Multi-genre and multi-budget company


BBC has worked across genres and languages too. For example, it had launched Jhalak Dikhhla Jaa in Kannada, which received decent responses from the regional market consumers. Aga believes that people respond to the content and not the money that the makers pump in.


When asked, is there was a huge budget difference between regional made shows and shows made for Hindi GECs, Aga says, “It’s just about what one chooses to spend money on.”


She goes on to say that the version of Dancing with the Stars made in the US is significantly more expensive than it is made here. “I wouldn’t say that Jhalak is any less relevant or popular with Indian audiences but the budget as compared to DWS is completely different. The absolute same logic applies for regional content to India. Yes, the budget over here is significantly less because the cost of production is less, but you can deliver a good product at any budget level,” responds Aga.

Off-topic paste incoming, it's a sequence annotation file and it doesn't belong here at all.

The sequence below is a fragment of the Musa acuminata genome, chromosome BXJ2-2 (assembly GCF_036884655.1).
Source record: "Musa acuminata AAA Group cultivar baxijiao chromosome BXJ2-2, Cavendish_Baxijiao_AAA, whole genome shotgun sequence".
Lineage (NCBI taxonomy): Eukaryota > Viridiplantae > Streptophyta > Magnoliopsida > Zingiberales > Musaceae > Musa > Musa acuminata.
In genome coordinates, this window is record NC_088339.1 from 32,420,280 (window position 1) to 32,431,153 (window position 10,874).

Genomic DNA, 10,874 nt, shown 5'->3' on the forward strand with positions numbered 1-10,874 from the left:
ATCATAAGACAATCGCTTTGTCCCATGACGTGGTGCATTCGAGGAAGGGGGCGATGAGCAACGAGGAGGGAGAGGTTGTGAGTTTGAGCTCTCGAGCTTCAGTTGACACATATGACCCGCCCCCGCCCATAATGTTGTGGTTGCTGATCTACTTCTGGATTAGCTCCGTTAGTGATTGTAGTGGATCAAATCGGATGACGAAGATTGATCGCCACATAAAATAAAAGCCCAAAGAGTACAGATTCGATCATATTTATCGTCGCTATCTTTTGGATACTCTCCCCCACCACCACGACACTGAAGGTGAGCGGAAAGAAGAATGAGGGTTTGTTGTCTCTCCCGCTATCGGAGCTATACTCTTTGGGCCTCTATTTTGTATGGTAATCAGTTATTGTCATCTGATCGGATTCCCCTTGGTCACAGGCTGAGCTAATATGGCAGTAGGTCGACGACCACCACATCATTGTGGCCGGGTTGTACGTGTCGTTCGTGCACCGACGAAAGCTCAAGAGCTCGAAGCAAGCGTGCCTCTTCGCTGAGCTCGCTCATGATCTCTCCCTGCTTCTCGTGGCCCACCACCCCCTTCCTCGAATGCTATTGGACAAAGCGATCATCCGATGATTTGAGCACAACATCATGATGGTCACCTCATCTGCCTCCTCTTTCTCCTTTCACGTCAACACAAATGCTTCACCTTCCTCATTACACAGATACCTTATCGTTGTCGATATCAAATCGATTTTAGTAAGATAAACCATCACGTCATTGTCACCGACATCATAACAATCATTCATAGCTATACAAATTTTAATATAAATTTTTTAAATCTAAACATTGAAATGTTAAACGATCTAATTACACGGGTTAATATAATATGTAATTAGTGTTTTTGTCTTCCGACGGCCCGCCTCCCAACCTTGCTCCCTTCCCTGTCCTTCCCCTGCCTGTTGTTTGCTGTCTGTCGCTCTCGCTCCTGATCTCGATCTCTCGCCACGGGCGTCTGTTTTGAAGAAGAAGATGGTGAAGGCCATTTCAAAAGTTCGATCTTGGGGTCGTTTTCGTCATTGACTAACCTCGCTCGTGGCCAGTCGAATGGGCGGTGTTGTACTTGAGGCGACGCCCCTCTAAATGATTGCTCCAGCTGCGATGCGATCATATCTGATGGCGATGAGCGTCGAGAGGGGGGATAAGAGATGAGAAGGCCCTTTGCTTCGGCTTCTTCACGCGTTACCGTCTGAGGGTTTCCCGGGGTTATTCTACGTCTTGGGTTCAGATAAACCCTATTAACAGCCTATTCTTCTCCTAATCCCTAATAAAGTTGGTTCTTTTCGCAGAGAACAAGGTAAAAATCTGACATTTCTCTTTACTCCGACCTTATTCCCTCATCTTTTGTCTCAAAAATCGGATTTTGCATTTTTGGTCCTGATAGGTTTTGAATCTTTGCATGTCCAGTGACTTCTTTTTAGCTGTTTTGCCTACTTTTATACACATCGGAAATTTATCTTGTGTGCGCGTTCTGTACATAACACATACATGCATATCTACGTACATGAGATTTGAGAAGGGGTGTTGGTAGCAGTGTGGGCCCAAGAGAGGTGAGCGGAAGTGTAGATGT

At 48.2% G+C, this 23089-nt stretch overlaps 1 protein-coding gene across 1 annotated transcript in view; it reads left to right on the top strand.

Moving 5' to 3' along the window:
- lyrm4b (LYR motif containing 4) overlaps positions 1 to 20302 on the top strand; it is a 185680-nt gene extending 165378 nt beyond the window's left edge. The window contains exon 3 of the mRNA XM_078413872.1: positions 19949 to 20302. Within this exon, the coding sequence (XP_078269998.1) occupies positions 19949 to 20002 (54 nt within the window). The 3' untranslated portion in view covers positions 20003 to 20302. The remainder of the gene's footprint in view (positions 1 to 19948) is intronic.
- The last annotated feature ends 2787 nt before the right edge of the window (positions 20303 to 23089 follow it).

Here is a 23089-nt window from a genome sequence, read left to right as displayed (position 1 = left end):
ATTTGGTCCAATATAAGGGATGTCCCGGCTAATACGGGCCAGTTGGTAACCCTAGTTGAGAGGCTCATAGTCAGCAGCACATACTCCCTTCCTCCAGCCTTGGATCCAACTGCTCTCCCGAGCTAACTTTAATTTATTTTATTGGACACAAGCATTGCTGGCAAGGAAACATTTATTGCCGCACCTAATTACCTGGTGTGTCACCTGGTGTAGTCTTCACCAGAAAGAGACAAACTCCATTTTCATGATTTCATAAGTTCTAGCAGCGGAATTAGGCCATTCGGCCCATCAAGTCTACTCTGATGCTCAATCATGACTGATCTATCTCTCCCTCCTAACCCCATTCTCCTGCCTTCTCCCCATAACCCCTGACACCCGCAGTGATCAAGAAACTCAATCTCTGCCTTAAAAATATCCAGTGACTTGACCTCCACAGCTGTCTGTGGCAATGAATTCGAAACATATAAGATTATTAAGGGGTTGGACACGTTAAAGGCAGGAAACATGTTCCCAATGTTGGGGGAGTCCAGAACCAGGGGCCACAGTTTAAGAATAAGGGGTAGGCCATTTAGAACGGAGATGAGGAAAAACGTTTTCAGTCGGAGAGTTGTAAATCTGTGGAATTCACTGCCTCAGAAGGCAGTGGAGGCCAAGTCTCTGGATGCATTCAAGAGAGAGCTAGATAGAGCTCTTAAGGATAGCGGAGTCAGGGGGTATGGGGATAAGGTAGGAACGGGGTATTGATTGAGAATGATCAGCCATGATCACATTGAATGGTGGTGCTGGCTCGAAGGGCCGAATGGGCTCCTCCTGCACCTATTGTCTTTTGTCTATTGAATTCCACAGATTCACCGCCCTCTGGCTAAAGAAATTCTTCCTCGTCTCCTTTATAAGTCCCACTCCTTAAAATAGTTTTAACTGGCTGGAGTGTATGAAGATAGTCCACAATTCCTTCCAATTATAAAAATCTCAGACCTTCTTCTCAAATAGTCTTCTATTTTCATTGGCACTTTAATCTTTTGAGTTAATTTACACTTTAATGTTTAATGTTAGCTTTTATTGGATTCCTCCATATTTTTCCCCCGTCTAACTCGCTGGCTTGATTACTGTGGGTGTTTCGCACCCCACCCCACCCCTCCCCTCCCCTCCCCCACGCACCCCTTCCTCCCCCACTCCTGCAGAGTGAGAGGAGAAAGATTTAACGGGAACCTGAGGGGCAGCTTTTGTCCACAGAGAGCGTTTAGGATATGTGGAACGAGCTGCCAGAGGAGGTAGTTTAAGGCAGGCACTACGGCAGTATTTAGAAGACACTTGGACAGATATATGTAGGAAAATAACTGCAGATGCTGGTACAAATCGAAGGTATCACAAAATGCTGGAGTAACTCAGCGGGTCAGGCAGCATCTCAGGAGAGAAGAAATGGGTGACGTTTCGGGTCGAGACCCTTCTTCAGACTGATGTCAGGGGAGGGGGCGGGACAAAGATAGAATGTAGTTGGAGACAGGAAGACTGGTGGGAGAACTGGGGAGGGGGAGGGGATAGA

Future roadmap


This year, the company is going to focus on areas like fiction and digital content. Aga believes that digital is increasingly present and is user generated. She states the best examples are Netflix and, which are like TV studios but have digital as their primary mode of sharing content.


“For me digital is not only user generated but also web produced high-end content and everything in between from ad-funded to short bytes that are a part of bigger properties. If you are making something for television, how do you make iterations of it so that they have their own voice on digital, living beyond the television property,” she opines.


The company is also planning to strengthen its website by adding exclusive digital content. “Last year, we wanted to build and stabilise our fiction business and now our main focus is going to go strong on digital,” reveals Aga.